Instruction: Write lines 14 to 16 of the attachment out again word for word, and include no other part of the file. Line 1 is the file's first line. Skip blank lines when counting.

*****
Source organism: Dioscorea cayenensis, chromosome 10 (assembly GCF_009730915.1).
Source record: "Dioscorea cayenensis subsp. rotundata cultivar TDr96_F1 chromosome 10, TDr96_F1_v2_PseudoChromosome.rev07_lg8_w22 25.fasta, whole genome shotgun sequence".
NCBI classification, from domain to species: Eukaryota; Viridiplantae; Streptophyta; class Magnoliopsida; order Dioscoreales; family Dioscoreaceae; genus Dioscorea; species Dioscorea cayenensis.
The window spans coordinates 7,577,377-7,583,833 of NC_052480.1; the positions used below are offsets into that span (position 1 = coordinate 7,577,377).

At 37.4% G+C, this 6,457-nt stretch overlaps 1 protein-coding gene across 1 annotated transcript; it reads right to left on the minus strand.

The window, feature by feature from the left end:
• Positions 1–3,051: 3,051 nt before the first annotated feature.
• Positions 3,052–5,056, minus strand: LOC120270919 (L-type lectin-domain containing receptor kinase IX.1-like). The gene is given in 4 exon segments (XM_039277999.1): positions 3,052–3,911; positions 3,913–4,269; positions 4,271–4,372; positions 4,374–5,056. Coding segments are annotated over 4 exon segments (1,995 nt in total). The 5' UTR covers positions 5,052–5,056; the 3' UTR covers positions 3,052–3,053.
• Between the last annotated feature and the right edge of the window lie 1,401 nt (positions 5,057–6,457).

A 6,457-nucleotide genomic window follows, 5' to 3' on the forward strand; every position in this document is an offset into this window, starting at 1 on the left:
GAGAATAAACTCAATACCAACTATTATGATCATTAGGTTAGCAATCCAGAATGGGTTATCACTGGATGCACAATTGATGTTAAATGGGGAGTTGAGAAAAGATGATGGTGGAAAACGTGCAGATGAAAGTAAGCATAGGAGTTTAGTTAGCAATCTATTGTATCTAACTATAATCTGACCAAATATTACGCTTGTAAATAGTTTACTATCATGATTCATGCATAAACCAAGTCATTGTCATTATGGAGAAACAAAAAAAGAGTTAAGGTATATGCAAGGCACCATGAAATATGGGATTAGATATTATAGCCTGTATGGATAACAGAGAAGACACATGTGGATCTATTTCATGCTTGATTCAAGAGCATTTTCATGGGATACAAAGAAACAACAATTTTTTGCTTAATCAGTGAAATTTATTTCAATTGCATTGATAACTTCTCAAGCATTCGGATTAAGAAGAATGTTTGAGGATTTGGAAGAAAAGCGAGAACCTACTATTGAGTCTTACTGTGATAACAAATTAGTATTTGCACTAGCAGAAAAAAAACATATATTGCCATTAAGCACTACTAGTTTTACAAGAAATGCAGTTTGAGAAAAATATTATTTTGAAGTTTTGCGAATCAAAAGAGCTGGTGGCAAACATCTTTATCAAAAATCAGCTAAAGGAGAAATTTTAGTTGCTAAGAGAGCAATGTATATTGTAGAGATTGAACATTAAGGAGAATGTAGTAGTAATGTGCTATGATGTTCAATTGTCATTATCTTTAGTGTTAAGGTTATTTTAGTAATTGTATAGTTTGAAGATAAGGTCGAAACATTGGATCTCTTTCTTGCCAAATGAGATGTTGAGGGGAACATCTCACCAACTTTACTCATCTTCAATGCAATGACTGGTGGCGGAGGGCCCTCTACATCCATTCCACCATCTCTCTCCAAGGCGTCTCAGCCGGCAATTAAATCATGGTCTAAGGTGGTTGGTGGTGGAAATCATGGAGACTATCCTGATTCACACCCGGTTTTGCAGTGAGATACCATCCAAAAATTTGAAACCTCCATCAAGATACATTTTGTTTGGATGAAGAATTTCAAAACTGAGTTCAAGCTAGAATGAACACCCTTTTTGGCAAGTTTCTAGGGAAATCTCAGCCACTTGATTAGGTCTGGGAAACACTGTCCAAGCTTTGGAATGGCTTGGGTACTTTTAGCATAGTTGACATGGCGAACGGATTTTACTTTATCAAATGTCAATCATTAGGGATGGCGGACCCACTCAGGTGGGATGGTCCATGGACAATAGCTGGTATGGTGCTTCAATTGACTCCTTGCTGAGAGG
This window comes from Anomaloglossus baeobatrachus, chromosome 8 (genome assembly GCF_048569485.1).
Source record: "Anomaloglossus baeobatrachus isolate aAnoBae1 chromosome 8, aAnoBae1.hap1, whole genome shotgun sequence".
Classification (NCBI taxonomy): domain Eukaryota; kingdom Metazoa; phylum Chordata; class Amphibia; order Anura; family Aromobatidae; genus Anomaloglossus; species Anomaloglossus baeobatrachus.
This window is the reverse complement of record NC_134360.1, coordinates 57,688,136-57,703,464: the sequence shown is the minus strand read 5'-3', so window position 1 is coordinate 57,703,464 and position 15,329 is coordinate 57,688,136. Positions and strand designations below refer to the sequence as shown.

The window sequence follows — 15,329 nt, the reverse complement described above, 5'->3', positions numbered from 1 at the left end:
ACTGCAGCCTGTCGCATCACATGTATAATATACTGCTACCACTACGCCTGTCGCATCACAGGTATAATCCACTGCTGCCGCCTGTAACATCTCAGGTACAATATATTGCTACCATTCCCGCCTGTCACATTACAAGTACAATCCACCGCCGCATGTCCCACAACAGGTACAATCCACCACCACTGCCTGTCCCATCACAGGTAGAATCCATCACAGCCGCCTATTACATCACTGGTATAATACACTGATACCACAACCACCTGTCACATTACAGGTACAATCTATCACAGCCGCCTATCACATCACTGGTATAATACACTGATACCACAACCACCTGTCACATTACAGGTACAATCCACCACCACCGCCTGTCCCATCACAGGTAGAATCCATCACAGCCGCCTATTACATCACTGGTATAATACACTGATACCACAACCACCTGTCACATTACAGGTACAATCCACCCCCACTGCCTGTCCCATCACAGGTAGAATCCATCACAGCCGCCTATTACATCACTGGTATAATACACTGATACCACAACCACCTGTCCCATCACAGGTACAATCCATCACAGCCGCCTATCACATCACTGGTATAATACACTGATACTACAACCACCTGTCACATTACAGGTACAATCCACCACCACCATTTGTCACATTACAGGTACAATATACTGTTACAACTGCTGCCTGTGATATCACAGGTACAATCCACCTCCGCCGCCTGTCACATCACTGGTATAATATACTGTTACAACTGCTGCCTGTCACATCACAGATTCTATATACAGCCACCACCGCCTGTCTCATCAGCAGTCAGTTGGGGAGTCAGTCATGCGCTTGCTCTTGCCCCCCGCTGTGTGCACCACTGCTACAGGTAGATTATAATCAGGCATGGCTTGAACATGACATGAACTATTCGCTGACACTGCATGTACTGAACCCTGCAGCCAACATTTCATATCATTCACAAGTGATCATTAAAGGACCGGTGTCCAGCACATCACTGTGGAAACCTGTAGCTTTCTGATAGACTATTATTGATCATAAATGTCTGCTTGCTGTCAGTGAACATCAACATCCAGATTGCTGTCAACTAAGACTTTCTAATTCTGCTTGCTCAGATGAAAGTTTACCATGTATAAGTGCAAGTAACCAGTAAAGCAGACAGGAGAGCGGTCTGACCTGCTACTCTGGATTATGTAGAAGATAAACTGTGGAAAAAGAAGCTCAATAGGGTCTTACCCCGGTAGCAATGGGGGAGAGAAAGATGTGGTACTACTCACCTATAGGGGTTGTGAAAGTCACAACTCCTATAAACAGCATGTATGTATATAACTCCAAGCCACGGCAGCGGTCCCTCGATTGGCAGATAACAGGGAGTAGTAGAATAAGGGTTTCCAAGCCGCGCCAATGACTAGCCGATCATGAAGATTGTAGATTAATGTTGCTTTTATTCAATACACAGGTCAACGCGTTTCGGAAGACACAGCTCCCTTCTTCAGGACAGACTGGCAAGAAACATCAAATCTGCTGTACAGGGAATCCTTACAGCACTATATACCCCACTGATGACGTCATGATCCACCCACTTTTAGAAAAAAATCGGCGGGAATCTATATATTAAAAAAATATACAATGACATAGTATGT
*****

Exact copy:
Classification (NCBI taxonomy): domain Eukaryota; kingdom Metazoa; phylum Chordata; class Amphibia; order Anura; family Aromobatidae; genus Anomaloglossus; species Anomaloglossus baeobatrachus.
This window is the reverse complement of record NC_134360.1, coordinates 57,688,136-57,703,464: the sequence shown is the minus strand read 5'-3', so window position 1 is coordinate 57,703,464 and position 15,329 is coordinate 57,688,136. Positions and strand designations below refer to the sequence as shown.

The window sequence follows — 15,329 nt, the reverse complement described above, 5'->3', positions numbered from 1 at the left end: